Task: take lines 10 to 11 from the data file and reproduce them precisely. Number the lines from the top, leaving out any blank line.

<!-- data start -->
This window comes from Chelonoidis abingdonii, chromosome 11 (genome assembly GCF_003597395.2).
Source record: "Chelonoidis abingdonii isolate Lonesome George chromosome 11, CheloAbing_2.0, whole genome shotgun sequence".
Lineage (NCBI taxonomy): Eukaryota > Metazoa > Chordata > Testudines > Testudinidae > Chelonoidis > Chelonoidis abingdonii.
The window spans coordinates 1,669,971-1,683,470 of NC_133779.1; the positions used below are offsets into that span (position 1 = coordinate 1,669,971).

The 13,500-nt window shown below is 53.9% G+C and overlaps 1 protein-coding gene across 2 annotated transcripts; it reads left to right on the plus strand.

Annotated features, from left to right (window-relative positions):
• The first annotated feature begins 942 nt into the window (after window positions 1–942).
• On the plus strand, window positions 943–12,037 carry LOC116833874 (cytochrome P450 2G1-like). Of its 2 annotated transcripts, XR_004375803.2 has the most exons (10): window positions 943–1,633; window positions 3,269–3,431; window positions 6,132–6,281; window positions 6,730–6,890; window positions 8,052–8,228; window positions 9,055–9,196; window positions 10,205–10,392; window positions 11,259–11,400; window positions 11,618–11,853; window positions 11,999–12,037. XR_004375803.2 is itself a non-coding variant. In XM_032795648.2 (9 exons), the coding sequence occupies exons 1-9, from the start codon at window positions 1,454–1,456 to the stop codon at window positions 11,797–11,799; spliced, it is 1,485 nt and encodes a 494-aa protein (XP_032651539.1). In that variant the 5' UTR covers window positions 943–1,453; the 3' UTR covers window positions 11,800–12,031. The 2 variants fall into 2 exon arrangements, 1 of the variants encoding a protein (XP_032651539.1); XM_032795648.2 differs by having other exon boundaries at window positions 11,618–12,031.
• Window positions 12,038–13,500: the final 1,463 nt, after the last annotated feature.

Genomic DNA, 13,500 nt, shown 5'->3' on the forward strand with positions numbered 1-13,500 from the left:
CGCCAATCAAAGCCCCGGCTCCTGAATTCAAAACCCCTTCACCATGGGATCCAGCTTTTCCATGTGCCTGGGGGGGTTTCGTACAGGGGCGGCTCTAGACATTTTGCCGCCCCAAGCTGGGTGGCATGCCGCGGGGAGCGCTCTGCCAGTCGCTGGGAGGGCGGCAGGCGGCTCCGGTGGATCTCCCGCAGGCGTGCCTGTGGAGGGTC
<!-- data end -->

Genomic DNA, 13,500 nt, shown 5'->3' on the forward strand with positions numbered 1-13,500 from the left:
CGCCAATCAAAGCCCCGGCTCCTGAATTCAAAACCCCTTCACCATGGGATCCAGCTTTTCCATGTGCCTGGGGGGGTTTCGTACAGGGGCGGCTCTAGACATTTTGCCGCCCCAAGCTGGGTGGCATGCCGCGGGGAGCGCTCTGCCAGTCGCTGGGAGGGCGGCAGGCGGCTCCGGTGGATCTCCCGCAGGCGTGCCTGTGGAGGGTC